Coronavirus is taking a deadly toll on pregnant people and fetuses in Mississippi. Officials announced on Wednesday that the rate of stillbirths in the state has doubled since thebegan last year.
Mississippi State Health Officer Dr. Thomas Dobbs said at a livestreamed press conference on Wednesday that while “COVID is especially dangerous and problematic for pregnant women,” it can also be “deadly for the baby in the womb.”
“With COVID, we’ve seen a doubling of the rate of fetal demise, or the death of the baby in the womb after 20 weeks,” Dobbs said. “It’s been a real tragedy.”
Dobbs said there have been 72 fetal deaths in the state caused by COVID-19 since the beginning of the pandemic, not including miscarriages that may have occurred before the 20-week gestation mark, which is “twice the background rate of what would be expected.”
Over the past year, there have also been sevenin the state due to COVID-19, including most recently a baby who was less than a year old.
“That’s quite a number of tragedies that sadly would be preventable right now,” Dobbs said.
Officials also said there are “increasing deaths among pregnant women.” Since March 2020, more than 1,500 pregnant people in the state have been diagnosed with COVID-19, as have more than 76,900 children under the age of 17.
“We’re still in the thick of thesurge. Sadly we’ve seen a pretty significant number of pregnant women not survive COVID in recent weeks,” Dobbs said. “Currently we are investigating eight reports of pregnant women who have died within the past several weeks, all of whom are unvaccinated.”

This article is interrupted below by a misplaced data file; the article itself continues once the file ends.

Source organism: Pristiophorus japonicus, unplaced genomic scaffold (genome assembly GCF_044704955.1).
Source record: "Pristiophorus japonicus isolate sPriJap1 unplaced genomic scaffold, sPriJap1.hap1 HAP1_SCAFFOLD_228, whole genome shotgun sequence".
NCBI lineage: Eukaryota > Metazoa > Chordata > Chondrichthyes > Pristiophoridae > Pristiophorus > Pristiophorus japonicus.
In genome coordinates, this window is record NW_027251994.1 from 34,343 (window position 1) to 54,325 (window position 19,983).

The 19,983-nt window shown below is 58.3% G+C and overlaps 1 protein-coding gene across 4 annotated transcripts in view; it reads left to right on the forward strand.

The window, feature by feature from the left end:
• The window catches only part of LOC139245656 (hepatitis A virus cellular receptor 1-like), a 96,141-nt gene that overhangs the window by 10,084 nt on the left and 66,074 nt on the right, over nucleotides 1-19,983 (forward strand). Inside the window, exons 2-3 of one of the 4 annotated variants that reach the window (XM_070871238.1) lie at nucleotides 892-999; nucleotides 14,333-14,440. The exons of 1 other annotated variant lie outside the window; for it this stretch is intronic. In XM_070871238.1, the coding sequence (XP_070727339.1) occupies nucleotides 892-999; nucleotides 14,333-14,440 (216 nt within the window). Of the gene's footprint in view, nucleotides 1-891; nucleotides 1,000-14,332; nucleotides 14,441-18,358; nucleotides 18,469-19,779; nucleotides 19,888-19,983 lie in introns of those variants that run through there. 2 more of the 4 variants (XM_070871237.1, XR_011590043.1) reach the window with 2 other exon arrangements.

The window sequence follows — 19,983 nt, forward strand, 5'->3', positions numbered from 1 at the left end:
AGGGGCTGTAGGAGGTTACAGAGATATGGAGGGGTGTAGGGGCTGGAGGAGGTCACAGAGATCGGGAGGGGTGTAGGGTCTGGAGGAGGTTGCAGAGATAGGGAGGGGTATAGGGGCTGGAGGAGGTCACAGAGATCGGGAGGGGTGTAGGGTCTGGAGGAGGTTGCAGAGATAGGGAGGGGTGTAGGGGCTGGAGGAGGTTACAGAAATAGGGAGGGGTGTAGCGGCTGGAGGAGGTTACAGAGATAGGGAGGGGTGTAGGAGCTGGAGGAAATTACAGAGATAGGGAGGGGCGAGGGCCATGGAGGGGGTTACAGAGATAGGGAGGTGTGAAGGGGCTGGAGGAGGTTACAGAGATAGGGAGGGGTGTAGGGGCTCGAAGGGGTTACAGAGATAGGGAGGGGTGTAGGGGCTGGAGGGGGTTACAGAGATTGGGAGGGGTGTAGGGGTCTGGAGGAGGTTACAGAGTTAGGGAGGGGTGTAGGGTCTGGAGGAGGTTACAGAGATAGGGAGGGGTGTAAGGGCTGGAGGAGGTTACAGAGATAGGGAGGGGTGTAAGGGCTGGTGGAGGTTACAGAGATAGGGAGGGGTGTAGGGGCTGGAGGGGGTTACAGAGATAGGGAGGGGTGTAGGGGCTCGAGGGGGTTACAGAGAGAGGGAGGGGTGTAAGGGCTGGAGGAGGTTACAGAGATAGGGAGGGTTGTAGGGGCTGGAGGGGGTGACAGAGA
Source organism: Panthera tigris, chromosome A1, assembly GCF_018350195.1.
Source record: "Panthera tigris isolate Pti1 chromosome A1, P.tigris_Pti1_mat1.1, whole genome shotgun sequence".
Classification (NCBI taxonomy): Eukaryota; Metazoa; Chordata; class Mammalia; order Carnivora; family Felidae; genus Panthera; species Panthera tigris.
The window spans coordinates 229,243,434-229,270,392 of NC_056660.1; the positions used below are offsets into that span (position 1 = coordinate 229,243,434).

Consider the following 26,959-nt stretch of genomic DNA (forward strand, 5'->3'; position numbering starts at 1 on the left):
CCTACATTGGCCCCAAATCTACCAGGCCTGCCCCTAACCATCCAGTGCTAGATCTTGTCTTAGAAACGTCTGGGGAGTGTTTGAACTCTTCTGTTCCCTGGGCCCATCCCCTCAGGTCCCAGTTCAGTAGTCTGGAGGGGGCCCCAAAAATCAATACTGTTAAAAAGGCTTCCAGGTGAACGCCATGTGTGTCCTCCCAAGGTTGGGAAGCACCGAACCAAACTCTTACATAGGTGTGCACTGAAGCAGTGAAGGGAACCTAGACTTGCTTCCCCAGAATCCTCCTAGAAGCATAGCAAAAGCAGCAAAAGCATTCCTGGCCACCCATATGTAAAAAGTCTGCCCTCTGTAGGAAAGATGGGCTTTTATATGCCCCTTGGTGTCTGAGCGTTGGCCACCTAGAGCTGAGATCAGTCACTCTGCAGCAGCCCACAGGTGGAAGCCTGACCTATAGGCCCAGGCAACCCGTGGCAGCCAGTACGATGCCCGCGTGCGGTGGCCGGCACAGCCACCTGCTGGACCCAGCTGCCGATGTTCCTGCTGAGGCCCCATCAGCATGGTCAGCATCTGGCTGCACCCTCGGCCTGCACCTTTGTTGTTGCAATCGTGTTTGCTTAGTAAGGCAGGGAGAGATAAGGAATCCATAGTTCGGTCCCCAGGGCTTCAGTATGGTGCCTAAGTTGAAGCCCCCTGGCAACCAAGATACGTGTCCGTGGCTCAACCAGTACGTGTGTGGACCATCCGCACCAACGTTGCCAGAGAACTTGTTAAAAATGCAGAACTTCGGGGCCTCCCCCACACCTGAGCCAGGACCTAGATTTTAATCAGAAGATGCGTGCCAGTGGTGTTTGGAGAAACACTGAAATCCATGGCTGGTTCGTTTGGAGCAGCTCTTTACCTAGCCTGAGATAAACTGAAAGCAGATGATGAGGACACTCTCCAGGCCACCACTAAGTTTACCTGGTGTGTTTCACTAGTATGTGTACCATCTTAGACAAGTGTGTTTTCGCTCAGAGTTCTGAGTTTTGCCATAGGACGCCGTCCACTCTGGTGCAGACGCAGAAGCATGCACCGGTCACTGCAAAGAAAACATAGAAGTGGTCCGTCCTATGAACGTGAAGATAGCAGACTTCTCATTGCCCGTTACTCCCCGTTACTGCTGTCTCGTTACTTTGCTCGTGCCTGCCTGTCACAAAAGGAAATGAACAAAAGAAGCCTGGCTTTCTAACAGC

Some of the women who died were able to deliver their babies via C-section, officials said.
The majority of cases, hospitalizations and deaths in the state, Dobbs said, are among those who are. Just 40% of Mississippi’s total population has been fully vaccinated, according to state data — one of the lowest rates in the country.
In August, the Centers for Disease Control and Preventionagainst COVID-19. The agency said research shows that unvaccinated pregnant people are at an “increased risk of severe illness and pregnancy complications related to COVID-19,” and that those who are vaccinated do not face an increased risk of miscarriage.
CDC data shows that less than a quarter of all pregnant people in the U.S. are at least partially vaccinated as of early September.
“CDC encourages all pregnant people or people who are thinking about becoming pregnant and those breastfeeding to get vaccinated to protect themselves from COVID-19,” CDC Director Dr. Rochelle Walensky said in a statement on August 11. “The vaccines are safe and effective, and it has never been more urgent to increase vaccinations as we face the highly transmissible Delta variant and see severe outcomes from COVID-19 among unvaccinated pregnant people.”